"Reiko Yoshida's book starts from the assumption that language learners are active participants in the language classroom and that all of their language use, including language used privately, is relevant to their language learning. Much of the language use analysed in this book would normally not be available for a language teacher because it is by definition private and would therefore often be overlooked as an important part of learning. This book makes available what is often hidden and examines how such hidden language is not only relevant for but a constituent part of language learning. Yoshida's investigation of personal speech opens up second language acquisition research beyond a focus on the code to be learnt and places the learner on centre stage in language acquisition. Her study makes a valuable contribution to understanding language learning as a socioculturally constructed enterprise and reveals the importance of what students do with their whole language repertoire in the process of acquiring a new language." - Professor Tony Liddicoat, University of South Australia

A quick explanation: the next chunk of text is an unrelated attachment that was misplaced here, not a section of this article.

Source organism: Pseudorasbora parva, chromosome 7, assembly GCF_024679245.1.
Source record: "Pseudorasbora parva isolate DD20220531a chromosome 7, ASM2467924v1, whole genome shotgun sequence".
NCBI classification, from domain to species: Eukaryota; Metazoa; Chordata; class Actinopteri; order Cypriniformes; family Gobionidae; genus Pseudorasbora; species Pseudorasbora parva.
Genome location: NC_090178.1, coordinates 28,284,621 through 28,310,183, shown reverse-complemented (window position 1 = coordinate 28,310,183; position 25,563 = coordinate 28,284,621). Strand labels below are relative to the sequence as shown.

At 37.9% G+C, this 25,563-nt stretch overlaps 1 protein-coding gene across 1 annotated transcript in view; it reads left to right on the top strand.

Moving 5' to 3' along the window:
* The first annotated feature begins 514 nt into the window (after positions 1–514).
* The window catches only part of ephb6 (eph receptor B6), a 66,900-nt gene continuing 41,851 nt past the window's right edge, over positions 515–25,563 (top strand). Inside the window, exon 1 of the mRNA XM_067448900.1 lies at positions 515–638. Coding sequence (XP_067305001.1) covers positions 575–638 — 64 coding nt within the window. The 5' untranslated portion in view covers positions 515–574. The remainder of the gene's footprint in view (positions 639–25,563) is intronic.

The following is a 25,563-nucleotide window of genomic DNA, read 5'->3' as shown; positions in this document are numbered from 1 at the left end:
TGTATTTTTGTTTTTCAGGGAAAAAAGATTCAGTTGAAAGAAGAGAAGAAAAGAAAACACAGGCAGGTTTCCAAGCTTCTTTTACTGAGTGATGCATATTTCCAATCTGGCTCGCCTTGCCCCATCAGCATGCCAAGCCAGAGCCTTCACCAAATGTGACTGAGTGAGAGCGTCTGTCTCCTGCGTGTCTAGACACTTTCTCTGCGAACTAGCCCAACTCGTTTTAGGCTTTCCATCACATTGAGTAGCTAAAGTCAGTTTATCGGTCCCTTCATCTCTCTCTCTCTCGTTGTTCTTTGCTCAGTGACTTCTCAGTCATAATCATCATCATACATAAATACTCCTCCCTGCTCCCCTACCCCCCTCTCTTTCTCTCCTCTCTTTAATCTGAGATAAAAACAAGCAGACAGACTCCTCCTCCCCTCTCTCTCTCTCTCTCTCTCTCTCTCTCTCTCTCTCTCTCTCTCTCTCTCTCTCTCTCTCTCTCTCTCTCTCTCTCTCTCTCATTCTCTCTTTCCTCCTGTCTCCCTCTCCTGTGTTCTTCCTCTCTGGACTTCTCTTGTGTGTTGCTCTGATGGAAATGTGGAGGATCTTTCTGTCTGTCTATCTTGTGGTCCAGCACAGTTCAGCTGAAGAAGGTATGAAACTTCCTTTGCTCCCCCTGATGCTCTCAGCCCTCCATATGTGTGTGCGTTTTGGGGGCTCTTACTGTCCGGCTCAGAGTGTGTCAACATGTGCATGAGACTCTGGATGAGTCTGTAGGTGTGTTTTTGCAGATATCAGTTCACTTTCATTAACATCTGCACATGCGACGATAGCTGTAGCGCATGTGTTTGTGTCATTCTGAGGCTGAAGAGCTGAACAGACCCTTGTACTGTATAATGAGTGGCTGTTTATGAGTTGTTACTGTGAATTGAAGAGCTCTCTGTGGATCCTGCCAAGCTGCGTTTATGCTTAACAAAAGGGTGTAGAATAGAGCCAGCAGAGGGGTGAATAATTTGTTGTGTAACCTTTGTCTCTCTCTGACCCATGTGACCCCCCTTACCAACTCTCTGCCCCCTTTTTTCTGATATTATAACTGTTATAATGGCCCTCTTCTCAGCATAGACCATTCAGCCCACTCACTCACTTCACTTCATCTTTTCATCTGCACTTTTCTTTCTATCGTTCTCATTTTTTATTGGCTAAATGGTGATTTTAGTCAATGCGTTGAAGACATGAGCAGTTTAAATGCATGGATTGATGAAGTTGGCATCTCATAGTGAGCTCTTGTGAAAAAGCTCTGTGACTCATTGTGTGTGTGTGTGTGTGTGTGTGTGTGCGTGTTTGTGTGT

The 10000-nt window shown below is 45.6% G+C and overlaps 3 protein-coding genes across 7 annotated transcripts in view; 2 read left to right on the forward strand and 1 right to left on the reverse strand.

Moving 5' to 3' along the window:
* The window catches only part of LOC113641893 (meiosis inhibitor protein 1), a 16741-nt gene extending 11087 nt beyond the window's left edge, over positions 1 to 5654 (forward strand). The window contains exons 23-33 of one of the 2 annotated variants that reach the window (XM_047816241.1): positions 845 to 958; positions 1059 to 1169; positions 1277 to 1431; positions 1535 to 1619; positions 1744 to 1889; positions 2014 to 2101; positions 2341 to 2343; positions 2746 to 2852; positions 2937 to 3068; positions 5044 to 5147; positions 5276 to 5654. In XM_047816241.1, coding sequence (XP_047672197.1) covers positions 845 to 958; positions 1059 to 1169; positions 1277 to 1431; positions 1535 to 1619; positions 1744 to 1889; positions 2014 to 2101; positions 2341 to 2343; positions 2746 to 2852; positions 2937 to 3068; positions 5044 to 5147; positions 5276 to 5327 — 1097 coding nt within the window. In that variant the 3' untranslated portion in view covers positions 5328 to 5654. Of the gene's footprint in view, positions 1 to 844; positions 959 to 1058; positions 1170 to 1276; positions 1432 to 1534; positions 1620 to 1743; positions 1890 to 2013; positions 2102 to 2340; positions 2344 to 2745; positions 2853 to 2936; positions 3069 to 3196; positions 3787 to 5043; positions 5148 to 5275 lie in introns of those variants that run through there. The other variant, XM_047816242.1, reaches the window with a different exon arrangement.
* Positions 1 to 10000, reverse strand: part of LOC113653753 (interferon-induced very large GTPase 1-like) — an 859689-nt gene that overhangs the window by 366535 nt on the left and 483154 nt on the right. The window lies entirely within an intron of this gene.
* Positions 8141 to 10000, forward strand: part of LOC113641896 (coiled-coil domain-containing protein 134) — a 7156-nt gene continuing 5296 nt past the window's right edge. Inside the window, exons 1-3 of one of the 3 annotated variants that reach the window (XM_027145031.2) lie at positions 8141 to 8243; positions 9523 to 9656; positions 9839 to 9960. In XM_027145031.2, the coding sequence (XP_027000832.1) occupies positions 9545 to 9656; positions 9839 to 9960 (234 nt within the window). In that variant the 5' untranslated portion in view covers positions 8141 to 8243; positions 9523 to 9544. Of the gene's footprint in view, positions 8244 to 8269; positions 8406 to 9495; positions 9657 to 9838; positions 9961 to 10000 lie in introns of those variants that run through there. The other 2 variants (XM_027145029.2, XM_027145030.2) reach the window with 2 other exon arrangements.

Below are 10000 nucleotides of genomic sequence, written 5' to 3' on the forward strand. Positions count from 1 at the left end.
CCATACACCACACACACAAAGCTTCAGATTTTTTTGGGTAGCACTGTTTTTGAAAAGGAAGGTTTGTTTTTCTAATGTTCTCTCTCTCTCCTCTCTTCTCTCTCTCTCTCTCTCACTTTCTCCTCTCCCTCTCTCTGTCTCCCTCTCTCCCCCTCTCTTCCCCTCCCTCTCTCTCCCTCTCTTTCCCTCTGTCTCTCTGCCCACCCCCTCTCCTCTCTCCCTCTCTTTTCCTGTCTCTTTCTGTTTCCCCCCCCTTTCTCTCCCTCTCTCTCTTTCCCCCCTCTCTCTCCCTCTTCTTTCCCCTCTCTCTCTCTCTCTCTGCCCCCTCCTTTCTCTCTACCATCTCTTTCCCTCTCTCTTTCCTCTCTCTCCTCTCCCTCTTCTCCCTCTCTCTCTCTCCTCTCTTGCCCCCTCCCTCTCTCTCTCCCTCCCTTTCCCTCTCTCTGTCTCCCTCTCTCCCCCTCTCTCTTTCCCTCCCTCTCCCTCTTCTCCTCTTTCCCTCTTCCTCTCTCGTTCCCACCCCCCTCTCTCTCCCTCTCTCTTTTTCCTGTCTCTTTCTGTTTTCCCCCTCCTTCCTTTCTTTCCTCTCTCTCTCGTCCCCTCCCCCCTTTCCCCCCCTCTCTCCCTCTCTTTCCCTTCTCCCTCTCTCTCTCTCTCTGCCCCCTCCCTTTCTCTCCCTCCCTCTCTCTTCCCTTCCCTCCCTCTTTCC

The verbal participation of learners in language classrooms offers a rich seam of data to the applied linguist. Overt and covert participation, when examined, can reveal both the structures of a classroom and elicit privileged information on participant's self-perceptions. This book examines the verbal participation of learners in Japanese as a Foreign Language classrooms. Verbal interactions with teachers and classmates and 'private' speech acts are examined in relation to the classroom context and also sociocultural factors such as the learner's motivation and the teacher's belief in their own methods.
The examination of corrective feedback episodes and learners' private speech uses recorded speech and stimulated recall interviews recorded over the period of a year. The book's main focus is on Corrective Feedback episodes, and explains not only the language used in class but also teacher's and learner's own perceptions.
This book will be of interest to researchers in applied linguistics and second language acquisition, especially those involved with Japanese as a second or other language. It will also appeal to teachers of second and foreign languages.